Peter’s preaching in Acts was shaped by Luke.
Acts 2 = summary of what Peter actually said.
Luke says Peter “warmed the crowd” with many other words (not recorded here).
Things of note:
1. Luke used the Septuigen version of the Scriptures (septuigenta = Latin = 70) – these Scriptures were made by 70 Jews. At that time, many Jews were spread throughout the world and didn’t know their mother tongue of Hebrew – so this was the Greek translation of the Scriptures. Most of the early church took most of their Scripture quotes from this version (LXX Version).
This was the main source of the Scriptures for the early church. Also, Joel is different (2:28 – “It shall come to pass afterward that I’ll pour out my flesh on all people…”) Afterward there = meta… = could be indefinitely. Peter here changes that word to “the last days” (it has a more specific time element).
For the New Testament writers, the “Last Days” began with Christ’s first appearance, and would end with his Second Coming. “You have been dreaming of the day of God – when he’d break forth into history – now the day is here in Jesus.” (William Barclay).
Peter obviously didn’t know how long it would be until Jesus returns. Even in 2 Peter, he defends the decades-long-no-Jesus-returning-period “In the last days, scoffers will come, following their own evil desires, and saying, ‘Where is this second coming?’ But they deliberately forget that in the Beginning, God formed the world and flooded the world with water and destroyed it. Now also the heavens are reserved for fire. But don’t forget that with the Lord, a day is like a thousand years, and a thousand years like a day. God is patient with everyone, not wishing any to perish, but ALL to come to repentance.”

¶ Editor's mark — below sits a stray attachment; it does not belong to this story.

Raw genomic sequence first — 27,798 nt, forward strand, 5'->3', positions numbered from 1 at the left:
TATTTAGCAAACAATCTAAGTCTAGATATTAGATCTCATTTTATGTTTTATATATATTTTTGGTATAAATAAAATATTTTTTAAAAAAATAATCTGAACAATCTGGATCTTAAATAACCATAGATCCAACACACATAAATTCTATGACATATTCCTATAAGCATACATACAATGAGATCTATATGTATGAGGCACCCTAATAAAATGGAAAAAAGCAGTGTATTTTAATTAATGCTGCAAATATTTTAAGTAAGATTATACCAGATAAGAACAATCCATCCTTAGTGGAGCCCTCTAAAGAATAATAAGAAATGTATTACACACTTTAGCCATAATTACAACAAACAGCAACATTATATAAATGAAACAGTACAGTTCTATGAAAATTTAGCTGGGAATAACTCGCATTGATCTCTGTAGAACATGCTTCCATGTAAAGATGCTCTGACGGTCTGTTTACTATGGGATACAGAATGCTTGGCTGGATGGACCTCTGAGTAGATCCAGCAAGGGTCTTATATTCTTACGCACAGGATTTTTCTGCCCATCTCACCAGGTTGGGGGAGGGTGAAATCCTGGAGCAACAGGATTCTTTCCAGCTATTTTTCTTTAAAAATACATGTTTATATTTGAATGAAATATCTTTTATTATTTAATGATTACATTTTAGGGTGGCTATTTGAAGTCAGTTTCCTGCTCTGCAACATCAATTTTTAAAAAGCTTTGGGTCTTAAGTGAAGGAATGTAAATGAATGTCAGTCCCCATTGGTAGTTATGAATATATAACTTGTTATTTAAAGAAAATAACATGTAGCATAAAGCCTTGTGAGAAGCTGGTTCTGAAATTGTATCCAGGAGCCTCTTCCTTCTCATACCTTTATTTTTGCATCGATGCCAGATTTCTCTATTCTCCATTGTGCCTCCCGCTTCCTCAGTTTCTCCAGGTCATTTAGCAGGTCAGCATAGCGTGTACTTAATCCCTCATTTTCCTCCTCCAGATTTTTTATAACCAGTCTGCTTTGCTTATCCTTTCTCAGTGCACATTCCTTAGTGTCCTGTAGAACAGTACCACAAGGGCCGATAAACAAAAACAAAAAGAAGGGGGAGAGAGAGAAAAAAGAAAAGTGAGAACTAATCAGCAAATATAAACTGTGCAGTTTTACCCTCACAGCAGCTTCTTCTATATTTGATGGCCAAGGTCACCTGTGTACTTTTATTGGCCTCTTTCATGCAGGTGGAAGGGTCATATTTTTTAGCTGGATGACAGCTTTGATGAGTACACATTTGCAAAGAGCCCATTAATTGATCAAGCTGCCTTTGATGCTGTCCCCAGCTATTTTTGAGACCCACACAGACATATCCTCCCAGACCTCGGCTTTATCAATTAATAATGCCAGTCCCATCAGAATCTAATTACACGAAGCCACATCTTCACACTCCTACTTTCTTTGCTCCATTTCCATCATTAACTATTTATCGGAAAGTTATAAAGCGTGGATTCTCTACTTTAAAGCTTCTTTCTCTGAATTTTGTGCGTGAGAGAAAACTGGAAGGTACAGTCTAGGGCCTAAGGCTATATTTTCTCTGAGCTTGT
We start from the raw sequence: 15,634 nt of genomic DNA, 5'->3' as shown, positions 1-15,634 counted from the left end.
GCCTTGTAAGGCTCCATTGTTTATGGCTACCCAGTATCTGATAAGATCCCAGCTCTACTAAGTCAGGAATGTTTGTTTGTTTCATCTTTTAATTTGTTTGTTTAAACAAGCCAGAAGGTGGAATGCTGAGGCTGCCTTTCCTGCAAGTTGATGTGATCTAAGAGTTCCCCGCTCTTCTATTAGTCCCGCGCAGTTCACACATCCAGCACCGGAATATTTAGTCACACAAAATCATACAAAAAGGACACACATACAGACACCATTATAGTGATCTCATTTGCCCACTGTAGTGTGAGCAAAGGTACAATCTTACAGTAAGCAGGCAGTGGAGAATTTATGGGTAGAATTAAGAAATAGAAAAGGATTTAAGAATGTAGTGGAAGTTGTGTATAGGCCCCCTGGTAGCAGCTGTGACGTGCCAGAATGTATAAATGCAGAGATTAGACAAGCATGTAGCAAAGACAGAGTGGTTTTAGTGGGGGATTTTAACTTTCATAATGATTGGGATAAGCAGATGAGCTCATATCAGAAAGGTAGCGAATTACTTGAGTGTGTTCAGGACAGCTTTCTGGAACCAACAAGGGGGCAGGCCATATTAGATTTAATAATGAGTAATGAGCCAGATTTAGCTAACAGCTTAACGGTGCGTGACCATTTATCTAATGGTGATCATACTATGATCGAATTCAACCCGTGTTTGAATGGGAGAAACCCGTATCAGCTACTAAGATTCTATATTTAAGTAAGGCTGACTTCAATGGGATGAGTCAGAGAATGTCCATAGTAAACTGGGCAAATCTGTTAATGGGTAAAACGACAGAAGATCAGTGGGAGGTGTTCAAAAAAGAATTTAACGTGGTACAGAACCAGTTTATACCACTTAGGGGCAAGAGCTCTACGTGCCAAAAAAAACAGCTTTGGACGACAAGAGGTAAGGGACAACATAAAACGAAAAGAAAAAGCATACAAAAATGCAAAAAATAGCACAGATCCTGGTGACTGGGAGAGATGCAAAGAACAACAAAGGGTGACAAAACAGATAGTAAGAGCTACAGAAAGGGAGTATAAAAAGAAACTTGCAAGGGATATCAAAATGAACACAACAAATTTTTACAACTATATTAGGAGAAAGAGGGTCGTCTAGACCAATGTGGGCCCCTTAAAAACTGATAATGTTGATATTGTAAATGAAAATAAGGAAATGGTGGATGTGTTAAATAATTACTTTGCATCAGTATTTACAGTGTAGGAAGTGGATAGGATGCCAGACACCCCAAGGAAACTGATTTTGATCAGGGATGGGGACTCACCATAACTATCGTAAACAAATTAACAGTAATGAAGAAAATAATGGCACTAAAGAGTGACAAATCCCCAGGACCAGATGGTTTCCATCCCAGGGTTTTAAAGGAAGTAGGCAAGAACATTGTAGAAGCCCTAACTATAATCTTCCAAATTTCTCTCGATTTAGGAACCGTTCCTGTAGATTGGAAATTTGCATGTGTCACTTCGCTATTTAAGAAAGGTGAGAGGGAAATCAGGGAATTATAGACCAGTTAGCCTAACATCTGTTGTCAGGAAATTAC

Not everyone WILL obviously repent, but the opportunity WILL be presented.
Near the end of Peter’s life, 1 Peter 4:7 “The end of all things is near” he thought that the End was near – especially since there was so much time between Jesus’ resurrection and the Second Coming.
The Holy Spirit here has now been poured out and the Age of the Spirit had become. The times in Joel’s prophecy had come – it was now time to put faith in Jesus – because as Joel’s prophecy says, “everyone who calls on the name of the Lord will be saved.”
The note here = every ONE – personally. Not just since you go to church, or since your family goes to church, or since your friend goes to church.
Peter is sure that these are the Last Days of which Joel has prophesied. So, now he turns his argument over to “Jesus IS Messiah” and he goes to show (in the Scriptures) how many things prove he is. This is also the emphasis of the early church’s preaching.
Jesus was a man of God, approved by God, and through his signs and compassion, that proves (outwardly) that he was of God.
Peter argues that what was God’s apparent “weakness” (the crucifixion) was actually the power and plan of God (Romans 1:16 = Paul also says this). Peter argues that by the Jews putting Jesus to death, the Jews actually have fulfilled the prophecies (especially in Isaiah). Then, he quotes a proof text (a Psalm of David) that Jesus’ resurrection was appointed and prophesied previously – AND that God would establish an eternal throne in David’s line.